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Review: VANYA AND SONIA AND MASHA AND SPIKE at Theatre Harrisburg

Now through June 19 at the Krevsky Center

Review: VANYA AND SONIA AND MASHA AND SPIKE at Theatre Harrisburg

Vanya and Sonia and Masha and Spike is about the longing for the past, a fear of the future, and regret for a wasted life. While those themes might seem heavy and depressing, Playwright, Christopher Durang embeds them in a story that is both funny and poignant

Darren Riddle and Beth Mcintosh are Vanya and Sonia, respectively. These middle-aged siblings share a a Pennsylvania house, a passion for Wawa coffee and not much else. They spent their entire adults lives taking care of their infirmed parents. By the time the parents have passed away, the duo realize they have nothing to show for their time and efforts.

Riddle does a great job in his portrayal of Vanya as the voice of reason in the show. He reacts to the insanity around him with a sense of calm. That is, until his passioned Act 2 diatribe, which is full of emotion and frustration regarding "the good old days". Riddle connected well with his audience, especially the senior citizen next to me, nodding along to his pining for Annette Funicello and Howdy Doody.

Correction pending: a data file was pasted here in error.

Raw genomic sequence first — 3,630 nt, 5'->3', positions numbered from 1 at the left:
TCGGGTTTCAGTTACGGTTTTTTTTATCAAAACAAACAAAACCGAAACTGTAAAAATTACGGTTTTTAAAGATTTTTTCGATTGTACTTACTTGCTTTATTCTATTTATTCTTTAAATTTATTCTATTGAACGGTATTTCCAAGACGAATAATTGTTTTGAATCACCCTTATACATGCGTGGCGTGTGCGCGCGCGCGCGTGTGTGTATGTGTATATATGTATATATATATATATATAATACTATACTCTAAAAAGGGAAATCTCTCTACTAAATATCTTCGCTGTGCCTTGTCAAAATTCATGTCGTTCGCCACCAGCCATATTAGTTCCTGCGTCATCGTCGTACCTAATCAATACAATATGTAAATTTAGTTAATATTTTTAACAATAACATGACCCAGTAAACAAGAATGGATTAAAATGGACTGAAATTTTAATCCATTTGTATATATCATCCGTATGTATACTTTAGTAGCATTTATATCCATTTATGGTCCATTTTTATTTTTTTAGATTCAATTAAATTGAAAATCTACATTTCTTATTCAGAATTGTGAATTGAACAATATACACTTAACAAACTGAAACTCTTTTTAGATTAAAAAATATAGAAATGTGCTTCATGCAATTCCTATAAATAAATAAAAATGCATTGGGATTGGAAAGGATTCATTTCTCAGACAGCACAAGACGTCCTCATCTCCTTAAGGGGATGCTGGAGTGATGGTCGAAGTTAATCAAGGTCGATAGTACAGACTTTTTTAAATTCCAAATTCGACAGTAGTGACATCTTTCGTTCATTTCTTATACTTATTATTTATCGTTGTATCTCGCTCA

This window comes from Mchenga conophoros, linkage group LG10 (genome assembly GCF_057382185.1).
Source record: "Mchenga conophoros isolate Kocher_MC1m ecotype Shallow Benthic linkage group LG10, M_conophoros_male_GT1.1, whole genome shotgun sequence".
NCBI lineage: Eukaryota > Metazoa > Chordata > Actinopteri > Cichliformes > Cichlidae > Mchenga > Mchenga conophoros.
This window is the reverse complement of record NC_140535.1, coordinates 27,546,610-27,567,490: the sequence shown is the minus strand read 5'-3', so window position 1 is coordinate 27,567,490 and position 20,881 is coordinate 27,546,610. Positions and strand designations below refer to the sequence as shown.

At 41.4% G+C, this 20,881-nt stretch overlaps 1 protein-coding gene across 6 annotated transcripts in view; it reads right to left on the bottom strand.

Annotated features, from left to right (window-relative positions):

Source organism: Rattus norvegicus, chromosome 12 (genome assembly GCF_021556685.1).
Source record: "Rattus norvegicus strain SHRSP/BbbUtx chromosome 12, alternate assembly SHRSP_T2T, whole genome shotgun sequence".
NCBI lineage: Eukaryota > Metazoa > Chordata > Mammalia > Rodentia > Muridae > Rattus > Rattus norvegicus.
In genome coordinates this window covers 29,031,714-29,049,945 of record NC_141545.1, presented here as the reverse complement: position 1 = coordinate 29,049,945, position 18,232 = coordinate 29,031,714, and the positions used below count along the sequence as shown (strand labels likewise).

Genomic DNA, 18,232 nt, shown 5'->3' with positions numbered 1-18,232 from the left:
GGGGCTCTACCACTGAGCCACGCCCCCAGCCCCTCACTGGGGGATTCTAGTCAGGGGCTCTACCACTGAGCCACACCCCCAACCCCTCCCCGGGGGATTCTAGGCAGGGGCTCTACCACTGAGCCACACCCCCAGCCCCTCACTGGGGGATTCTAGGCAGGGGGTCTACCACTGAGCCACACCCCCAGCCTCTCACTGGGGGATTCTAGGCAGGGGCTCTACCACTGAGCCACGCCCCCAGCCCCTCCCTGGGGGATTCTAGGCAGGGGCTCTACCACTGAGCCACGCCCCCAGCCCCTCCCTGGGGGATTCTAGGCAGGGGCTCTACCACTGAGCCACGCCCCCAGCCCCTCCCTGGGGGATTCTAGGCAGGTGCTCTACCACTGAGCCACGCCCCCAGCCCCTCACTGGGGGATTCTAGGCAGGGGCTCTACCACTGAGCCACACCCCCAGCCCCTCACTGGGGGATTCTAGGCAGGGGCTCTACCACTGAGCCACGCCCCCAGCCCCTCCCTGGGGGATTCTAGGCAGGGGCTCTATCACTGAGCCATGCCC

Mcintosh is charming as the sweet, but naïve Sonia (she'd probably feel right at home in Saint Olaf). McInosh plays, probably, the most dynamic of all the characters as she comes out of her shell and into her own. The audience supports her every step of the way.

Diane Bateman plays the third sibling, Masha. Masha is a successful, Hollywood actress, a little bit past her prime (think Demi Moore). When she shows up for a visit with her new boy-toy, Spike, things go a little crazy. Bateman is forceful and confident. Her bossiness and brashness lead to some very funny moments. One thing that didn't work for me was the Masha's wig. It didn't seem to be a good match for a character steeped in vanity and fixated on her looks.

Ryan Dean Schoening is featured as Spike, Masha's dumb, but dutiful "flavor of the month". While Schoening didn't particularly resemble the "Ashton Kutcher-type", they did make the part their own. Schoening cracked me up demonstrating Spike's "Entourage 2" audition.

Beyond the four title characters, Gerren Wagner and Aleax Olivera are great ensemble players. Wagner plays Cassandra, the kooky, psychic housekeeper and Olivera is Nina a cute, young neighbor. Both actresses blend into their roles effortlessly.

Director, Matt Spencer keeps the action going and scenic designer, Brydon Lidle created a detailed and attractive set. Andrea Stephenson perfects the act of plate spinning as the production's stage manager.

Vanya and Sonia and Masha and Spike is an enjoyable night of entertainment. Contrary to the show's title, knowledge of Anton Chekov is not necessary to enjoy the show. It runs now through June 19th at Krevsky Center in Harrisburg.

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From This Author - Rich Mehrenberg